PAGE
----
Wednesday, October 22, 2008

Life in New York - Electoral Politics

The Times has an interesting article about a very strange phenomenon here in New York: a street with four houses displaying McCain signs.

That may not sound weird anywhere else, but, politics, as with so many other aspects of life, in New York is definitely different. Here we are, 13 days away from the election, and I have yet to see any McCain-Palin signs or buttons or anything. About a month ago, I saw my first and only "McCain-Palin" bumper sticker; it was surreal, because my first two simultaneous thoughts were, "Oh, so that's what their layout looks like," and "How bizarre is this? It's September, and I hadn't seen any propaganda for McCain-Palin!" And the kicker to the bumper sticker? I saw it on a car from Jersey - not even a New York resident. (And I love the fact that, in the article, the Olson family had to go to New Jersey to get their McCain signs, too).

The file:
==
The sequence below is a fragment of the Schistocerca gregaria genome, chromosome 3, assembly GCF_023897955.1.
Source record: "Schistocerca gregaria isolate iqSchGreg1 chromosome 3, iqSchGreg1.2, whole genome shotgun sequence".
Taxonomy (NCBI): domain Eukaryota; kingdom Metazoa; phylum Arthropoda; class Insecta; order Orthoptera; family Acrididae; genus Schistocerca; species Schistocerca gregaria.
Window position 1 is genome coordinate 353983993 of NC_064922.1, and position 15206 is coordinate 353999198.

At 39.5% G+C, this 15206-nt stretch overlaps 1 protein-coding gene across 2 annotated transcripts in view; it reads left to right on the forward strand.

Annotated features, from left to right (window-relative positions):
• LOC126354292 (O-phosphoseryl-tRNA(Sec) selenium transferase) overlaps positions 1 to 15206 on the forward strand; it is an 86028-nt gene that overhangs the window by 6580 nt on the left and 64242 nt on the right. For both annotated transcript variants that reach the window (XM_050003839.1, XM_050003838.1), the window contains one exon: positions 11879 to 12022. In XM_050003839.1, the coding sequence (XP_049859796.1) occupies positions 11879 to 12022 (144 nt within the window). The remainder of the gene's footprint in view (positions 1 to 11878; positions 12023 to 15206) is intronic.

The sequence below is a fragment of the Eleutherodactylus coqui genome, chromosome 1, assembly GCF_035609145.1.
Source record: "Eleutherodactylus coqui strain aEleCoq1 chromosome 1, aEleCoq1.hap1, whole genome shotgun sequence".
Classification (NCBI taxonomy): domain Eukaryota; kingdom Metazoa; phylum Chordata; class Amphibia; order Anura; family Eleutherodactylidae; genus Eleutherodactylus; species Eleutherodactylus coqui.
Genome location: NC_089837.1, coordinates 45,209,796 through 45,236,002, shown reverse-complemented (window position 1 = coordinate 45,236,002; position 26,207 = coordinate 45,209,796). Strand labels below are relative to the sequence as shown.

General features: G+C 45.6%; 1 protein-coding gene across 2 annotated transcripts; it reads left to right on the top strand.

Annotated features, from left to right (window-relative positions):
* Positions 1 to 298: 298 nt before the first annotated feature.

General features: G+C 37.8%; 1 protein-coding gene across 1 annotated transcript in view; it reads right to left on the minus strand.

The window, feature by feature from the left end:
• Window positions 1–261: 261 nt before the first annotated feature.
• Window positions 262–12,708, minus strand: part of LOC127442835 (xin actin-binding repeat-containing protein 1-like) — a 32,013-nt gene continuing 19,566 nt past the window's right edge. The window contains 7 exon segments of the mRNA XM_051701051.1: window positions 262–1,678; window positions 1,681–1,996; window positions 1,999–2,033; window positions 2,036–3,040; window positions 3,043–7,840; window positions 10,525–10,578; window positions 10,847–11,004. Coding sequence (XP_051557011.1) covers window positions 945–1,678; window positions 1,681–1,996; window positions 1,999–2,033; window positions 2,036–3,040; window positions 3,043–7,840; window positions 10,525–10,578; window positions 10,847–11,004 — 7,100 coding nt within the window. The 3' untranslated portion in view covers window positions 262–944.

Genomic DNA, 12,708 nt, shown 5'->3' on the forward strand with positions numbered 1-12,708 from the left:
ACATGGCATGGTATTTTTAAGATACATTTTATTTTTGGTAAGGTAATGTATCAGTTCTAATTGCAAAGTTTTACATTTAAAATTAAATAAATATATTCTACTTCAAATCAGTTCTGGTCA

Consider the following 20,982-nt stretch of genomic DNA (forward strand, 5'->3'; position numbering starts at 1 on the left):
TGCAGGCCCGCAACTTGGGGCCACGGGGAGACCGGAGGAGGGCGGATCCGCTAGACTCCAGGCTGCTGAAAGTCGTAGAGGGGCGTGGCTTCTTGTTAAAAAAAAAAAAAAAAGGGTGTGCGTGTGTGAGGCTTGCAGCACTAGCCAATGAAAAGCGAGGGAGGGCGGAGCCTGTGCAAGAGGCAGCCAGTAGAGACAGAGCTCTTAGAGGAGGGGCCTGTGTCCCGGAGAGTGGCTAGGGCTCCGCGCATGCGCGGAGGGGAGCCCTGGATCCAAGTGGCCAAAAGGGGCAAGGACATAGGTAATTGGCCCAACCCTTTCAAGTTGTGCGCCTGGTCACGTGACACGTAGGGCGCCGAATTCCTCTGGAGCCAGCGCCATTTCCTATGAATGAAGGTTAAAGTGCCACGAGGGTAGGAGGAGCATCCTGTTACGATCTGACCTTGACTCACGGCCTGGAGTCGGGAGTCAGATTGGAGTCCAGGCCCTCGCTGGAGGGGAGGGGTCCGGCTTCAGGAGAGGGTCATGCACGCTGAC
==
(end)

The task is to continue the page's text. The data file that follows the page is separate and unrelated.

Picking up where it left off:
That's politics in New York. There are of course people who will vote for the Republicans here this election; after all, Vito Fossella was elected, and this is the home of Giuliani and Bloomberg (though to be fair to the latter, he at least became independent; to be unfair to him, he's also seeking to remove term limits, a move even Giulani didn't push for in the wake of 9/11, even if Giuliani did postpone elections). Still, you really don't see people waving around McCain-Palin propaganda on the streets or in front of their homes here. I've never been in a place during an election where I could remain so unaware of Republican voters and trends. That's not necessarily bad, but it's not necessarily good, either, because it makes it really easy to think that things are going great for liberals in the country if you don't pay a lot of attention to other regions' elections. In a lot of ways, you can't avoid a bit of the insularity that many people in the country accuse New York of having, but when there's so much going on in your own city, it's easier than you'd think to not focus so much on Pennsylvania, Georgia, Idaho, or Arizona.